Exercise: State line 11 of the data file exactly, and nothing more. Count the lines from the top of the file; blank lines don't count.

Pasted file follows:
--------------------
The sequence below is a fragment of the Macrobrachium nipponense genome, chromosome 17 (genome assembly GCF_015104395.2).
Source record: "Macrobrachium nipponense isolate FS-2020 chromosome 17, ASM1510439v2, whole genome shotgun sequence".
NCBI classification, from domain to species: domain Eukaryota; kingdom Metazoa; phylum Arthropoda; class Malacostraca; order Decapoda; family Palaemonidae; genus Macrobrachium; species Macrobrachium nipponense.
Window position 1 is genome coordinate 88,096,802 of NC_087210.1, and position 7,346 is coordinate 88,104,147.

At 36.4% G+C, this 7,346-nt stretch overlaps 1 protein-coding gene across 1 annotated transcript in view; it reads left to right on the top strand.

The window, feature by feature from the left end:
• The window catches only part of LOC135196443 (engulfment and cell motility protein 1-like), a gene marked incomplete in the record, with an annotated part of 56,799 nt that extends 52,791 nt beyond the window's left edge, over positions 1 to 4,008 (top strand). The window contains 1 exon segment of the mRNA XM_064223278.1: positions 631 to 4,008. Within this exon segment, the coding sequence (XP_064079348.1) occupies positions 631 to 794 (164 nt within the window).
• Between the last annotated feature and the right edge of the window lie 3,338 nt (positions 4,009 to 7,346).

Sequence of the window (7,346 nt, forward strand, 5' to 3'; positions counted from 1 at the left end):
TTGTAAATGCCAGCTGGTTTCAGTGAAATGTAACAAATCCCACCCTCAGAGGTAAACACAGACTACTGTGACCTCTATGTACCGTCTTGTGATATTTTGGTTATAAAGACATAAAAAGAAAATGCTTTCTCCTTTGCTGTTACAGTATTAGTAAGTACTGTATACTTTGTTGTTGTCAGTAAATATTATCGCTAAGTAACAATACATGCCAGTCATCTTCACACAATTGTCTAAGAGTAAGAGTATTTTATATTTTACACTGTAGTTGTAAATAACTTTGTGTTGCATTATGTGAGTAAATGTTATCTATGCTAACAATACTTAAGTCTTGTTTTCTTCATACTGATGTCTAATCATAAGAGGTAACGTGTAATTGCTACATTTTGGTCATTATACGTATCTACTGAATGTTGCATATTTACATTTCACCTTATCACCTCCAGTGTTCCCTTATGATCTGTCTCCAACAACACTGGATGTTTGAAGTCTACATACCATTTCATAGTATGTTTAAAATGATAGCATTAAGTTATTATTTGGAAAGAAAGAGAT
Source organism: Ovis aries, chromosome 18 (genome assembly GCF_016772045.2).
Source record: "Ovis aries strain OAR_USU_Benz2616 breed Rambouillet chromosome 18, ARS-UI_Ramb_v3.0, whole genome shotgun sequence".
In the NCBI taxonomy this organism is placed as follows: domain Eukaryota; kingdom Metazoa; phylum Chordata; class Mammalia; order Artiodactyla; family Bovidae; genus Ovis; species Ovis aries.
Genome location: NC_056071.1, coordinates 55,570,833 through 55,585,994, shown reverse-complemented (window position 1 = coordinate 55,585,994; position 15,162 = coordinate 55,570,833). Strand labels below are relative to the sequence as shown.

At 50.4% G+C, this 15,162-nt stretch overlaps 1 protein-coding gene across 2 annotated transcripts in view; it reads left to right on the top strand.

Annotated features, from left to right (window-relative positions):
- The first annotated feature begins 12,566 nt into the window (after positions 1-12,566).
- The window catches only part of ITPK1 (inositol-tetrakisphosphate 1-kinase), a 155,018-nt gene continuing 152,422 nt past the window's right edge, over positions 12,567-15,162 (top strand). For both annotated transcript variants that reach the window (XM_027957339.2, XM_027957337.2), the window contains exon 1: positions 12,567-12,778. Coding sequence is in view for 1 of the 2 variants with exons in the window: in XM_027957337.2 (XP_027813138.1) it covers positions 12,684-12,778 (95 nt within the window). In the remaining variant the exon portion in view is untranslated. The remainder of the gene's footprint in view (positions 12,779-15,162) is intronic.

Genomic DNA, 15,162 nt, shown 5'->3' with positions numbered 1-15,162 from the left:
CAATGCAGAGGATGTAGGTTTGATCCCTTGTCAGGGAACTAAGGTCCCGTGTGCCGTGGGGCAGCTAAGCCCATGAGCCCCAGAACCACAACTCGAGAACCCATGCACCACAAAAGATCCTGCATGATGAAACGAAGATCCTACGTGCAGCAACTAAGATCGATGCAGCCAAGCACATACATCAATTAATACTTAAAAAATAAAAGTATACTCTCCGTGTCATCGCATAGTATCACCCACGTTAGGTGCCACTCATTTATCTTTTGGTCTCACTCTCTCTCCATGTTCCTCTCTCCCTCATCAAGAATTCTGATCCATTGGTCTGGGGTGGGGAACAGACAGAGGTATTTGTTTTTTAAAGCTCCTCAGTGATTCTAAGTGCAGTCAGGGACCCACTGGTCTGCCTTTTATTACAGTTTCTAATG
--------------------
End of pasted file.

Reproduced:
Source organism: Ovis aries, chromosome 18 (genome assembly GCF_016772045.2).